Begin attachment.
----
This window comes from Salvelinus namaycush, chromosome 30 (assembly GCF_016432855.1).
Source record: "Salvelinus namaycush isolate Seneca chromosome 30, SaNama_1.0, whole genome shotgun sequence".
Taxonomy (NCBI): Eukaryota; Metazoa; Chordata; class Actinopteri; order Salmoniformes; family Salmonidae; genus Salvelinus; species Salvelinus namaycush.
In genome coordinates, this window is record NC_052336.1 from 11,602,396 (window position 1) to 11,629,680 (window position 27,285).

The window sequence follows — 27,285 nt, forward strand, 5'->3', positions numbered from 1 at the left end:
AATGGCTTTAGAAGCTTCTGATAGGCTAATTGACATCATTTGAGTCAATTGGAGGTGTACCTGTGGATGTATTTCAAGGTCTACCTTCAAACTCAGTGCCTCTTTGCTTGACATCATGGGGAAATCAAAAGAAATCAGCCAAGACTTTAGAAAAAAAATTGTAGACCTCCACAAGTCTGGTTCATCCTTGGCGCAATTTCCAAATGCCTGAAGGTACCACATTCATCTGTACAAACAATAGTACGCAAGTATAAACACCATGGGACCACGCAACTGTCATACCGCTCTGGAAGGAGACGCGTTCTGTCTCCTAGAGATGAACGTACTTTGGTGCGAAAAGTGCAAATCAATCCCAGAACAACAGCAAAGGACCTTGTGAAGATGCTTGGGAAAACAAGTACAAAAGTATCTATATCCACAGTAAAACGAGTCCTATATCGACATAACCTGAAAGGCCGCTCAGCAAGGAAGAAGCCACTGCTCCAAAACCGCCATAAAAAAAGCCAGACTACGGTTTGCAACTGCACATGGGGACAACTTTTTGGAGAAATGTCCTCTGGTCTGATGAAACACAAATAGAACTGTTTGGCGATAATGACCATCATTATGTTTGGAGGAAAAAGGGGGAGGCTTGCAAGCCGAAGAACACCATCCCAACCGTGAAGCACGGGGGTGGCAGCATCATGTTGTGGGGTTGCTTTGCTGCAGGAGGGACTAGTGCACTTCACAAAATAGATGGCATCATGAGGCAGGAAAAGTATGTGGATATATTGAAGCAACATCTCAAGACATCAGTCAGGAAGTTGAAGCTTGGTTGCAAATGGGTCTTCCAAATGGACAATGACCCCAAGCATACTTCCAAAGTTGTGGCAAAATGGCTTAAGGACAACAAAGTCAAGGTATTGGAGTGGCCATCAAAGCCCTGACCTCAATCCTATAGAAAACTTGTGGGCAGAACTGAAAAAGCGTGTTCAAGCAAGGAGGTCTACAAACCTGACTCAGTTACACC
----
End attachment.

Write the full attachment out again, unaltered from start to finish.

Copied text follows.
This window comes from Salvelinus namaycush, chromosome 30 (assembly GCF_016432855.1).
Source record: "Salvelinus namaycush isolate Seneca chromosome 30, SaNama_1.0, whole genome shotgun sequence".
Taxonomy (NCBI): Eukaryota; Metazoa; Chordata; class Actinopteri; order Salmoniformes; family Salmonidae; genus Salvelinus; species Salvelinus namaycush.
In genome coordinates, this window is record NC_052336.1 from 11,602,396 (window position 1) to 11,629,680 (window position 27,285).

The window sequence follows — 27,285 nt, forward strand, 5'->3', positions numbered from 1 at the left end:
AATGGCTTTAGAAGCTTCTGATAGGCTAATTGACATCATTTGAGTCAATTGGAGGTGTACCTGTGGATGTATTTCAAGGTCTACCTTCAAACTCAGTGCCTCTTTGCTTGACATCATGGGGAAATCAAAAGAAATCAGCCAAGACTTTAGAAAAAAAATTGTAGACCTCCACAAGTCTGGTTCATCCTTGGCGCAATTTCCAAATGCCTGAAGGTACCACATTCATCTGTACAAACAATAGTACGCAAGTATAAACACCATGGGACCACGCAACTGTCATACCGCTCTGGAAGGAGACGCGTTCTGTCTCCTAGAGATGAACGTACTTTGGTGCGAAAAGTGCAAATCAATCCCAGAACAACAGCAAAGGACCTTGTGAAGATGCTTGGGAAAACAAGTACAAAAGTATCTATATCCACAGTAAAACGAGTCCTATATCGACATAACCTGAAAGGCCGCTCAGCAAGGAAGAAGCCACTGCTCCAAAACCGCCATAAAAAAAGCCAGACTACGGTTTGCAACTGCACATGGGGACAACTTTTTGGAGAAATGTCCTCTGGTCTGATGAAACACAAATAGAACTGTTTGGCGATAATGACCATCATTATGTTTGGAGGAAAAAGGGGGAGGCTTGCAAGCCGAAGAACACCATCCCAACCGTGAAGCACGGGGGTGGCAGCATCATGTTGTGGGGTTGCTTTGCTGCAGGAGGGACTAGTGCACTTCACAAAATAGATGGCATCATGAGGCAGGAAAAGTATGTGGATATATTGAAGCAACATCTCAAGACATCAGTCAGGAAGTTGAAGCTTGGTTGCAAATGGGTCTTCCAAATGGACAATGACCCCAAGCATACTTCCAAAGTTGTGGCAAAATGGCTTAAGGACAACAAAGTCAAGGTATTGGAGTGGCCATCAAAGCCCTGACCTCAATCCTATAGAAAACTTGTGGGCAGAACTGAAAAAGCGTGTTCAAGCAAGGAGGTCTACAAACCTGACTCAGTTACACC